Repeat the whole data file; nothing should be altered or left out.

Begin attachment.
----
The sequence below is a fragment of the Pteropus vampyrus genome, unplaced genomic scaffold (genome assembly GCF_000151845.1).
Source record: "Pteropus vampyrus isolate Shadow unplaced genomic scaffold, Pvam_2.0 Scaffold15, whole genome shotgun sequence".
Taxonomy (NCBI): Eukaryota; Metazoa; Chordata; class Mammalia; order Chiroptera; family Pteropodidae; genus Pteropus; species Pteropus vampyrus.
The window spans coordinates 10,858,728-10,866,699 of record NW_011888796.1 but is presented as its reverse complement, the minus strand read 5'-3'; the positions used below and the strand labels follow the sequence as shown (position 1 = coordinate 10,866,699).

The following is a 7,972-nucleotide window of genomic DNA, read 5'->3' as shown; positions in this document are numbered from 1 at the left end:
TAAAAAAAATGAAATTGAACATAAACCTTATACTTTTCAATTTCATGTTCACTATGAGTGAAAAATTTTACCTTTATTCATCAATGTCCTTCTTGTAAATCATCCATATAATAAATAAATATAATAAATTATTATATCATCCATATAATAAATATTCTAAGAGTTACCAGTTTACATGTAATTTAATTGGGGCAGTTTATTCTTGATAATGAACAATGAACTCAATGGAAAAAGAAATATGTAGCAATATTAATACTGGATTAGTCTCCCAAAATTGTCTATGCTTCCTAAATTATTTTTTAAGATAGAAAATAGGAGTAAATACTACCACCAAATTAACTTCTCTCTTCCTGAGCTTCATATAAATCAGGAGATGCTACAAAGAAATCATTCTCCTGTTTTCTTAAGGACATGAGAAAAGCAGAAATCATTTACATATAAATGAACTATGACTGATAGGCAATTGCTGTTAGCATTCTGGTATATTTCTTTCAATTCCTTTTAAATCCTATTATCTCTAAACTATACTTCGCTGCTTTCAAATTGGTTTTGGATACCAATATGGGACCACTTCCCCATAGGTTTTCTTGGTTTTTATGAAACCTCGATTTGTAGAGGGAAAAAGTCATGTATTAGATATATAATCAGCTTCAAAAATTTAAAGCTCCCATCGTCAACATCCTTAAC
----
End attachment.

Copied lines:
The sequence below is a fragment of the Pteropus vampyrus genome, unplaced genomic scaffold (genome assembly GCF_000151845.1).
Source record: "Pteropus vampyrus isolate Shadow unplaced genomic scaffold, Pvam_2.0 Scaffold15, whole genome shotgun sequence".
Taxonomy (NCBI): Eukaryota; Metazoa; Chordata; class Mammalia; order Chiroptera; family Pteropodidae; genus Pteropus; species Pteropus vampyrus.
The window spans coordinates 10,858,728-10,866,699 of record NW_011888796.1 but is presented as its reverse complement, the minus strand read 5'-3'; the positions used below and the strand labels follow the sequence as shown (position 1 = coordinate 10,866,699).

The following is a 7,972-nucleotide window of genomic DNA, read 5'->3' as shown; positions in this document are numbered from 1 at the left end:
TAAAAAAAATGAAATTGAACATAAACCTTATACTTTTCAATTTCATGTTCACTATGAGTGAAAAATTTTACCTTTATTCATCAATGTCCTTCTTGTAAATCATCCATATAATAAATAAATATAATAAATTATTATATCATCCATATAATAAATATTCTAAGAGTTACCAGTTTACATGTAATTTAATTGGGGCAGTTTATTCTTGATAATGAACAATGAACTCAATGGAAAAAGAAATATGTAGCAATATTAATACTGGATTAGTCTCCCAAAATTGTCTATGCTTCCTAAATTATTTTTTAAGATAGAAAATAGGAGTAAATACTACCACCAAATTAACTTCTCTCTTCCTGAGCTTCATATAAATCAGGAGATGCTACAAAGAAATCATTCTCCTGTTTTCTTAAGGACATGAGAAAAGCAGAAATCATTTACATATAAATGAACTATGACTGATAGGCAATTGCTGTTAGCATTCTGGTATATTTCTTTCAATTCCTTTTAAATCCTATTATCTCTAAACTATACTTCGCTGCTTTCAAATTGGTTTTGGATACCAATATGGGACCACTTCCCCATAGGTTTTCTTGGTTTTTATGAAACCTCGATTTGTAGAGGGAAAAAGTCATGTATTAGATATATAATCAGCTTCAAAAATTTAAAGCTCCCATCGTCAACATCCTTAAC